He Whakaaro: How can teachers and whanau effectively teach and support reading?
This report is mainly based on major meta-analyses that have been conducted on how to teach reading, as well as some literature reviews and individual studies. Meta-analyses and literature reviews both aim to summarise the research literature on a topic, but meta-analyses differ in that they include a quantitative component. By taking the numerical results from dozens or hundreds of studies and combining them, they come to one overall average ‘effect size’ that is a more reliable estimate of an impact than any individual study.
Author(s): Emma Medina and Andrew Webber, Ministry of Education.
Date Published: December 2019
Reading is one of the most fundamental skills taught in school.
Without strong foundational skills in reading, students are unable to fully engage with the curriculum, particularly at secondary school as text gets more complex. Reading literacy is also critical for later life, including for personal goals, progressing in the labour market or participating more widely in society.
However, not all New Zealand students are gaining the literacy skills required to maximise their potential in school. According to the National Monitoring Study of Student Achievement, about two in five students in English medium schooling were not meeting curriculum expectations for reading in either Year 4 or Year 8 (EARU & NZCER, 2016). Of the 10 majority English-language countries taking part in the comparative PIRLS assessment of Year 5 students, New Zealand scored lower than all but two: Malta and Trinidad and Tobago (Chamberlain & Forkert, 2019). New Zealand’s average performance in the PISA study of 15-year-old students has been declining, particularly since 2009 (May, Flockton & Kirkham, 2016). These comparative studies also show a persistent equity problem in New Zealand, with some of the widest gaps from lowest to highest reading performers in the world (Tunmer, Chapman, Greaney, Prochnow & Arrow, 2013). The Growing Up in New Zealand study similarly shows wide variability in early literacy ability even in early childhood (Thomas, Meissel & McNaughton, 2019).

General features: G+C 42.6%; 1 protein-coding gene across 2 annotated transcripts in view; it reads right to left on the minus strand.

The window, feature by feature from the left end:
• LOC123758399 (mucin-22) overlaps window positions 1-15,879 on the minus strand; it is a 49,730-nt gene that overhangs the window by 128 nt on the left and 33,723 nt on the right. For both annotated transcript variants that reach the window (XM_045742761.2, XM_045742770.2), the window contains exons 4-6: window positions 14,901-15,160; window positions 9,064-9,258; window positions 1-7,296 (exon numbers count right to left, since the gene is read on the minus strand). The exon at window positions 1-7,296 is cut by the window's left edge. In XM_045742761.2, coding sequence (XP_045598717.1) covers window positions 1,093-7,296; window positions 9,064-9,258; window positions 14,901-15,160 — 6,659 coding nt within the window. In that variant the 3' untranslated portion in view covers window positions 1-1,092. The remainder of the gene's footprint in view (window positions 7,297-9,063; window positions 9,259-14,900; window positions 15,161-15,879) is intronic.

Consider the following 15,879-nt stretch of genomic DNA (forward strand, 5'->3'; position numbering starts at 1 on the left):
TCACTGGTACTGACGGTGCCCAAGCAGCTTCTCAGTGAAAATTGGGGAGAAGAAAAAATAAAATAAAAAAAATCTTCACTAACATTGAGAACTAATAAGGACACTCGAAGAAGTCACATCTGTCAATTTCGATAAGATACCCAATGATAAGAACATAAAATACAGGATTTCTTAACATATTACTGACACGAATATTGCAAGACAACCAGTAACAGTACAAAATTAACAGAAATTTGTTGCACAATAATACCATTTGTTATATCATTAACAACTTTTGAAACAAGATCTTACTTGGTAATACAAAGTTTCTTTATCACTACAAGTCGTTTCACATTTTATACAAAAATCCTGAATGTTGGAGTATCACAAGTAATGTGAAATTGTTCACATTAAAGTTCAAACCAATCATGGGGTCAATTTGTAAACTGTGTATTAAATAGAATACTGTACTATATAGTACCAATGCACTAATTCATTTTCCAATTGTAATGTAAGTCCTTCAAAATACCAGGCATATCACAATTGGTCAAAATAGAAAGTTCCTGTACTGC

Both the teachings of reading, and the learning of reading, are complex tasks for teachers and students. Since 2000, the US (National Reading Panel [NRP], 2000), UK (Rose, 2006) and Australia (Rowe, 2005) undergone extensive reviews using high quality quantitative evidence of how to teach children to read in an English-language context. These and similar quantitative meta-analyses have produced a set of strong and consistent findings about effective methods to teach reading, whether at school or home. This report aims to provide a summary of the findings of these meta-analyses. Note that this does not preclude other methods of instruction also being effective: our aim here is to describe the methods that are supported by the most evidence of impact.
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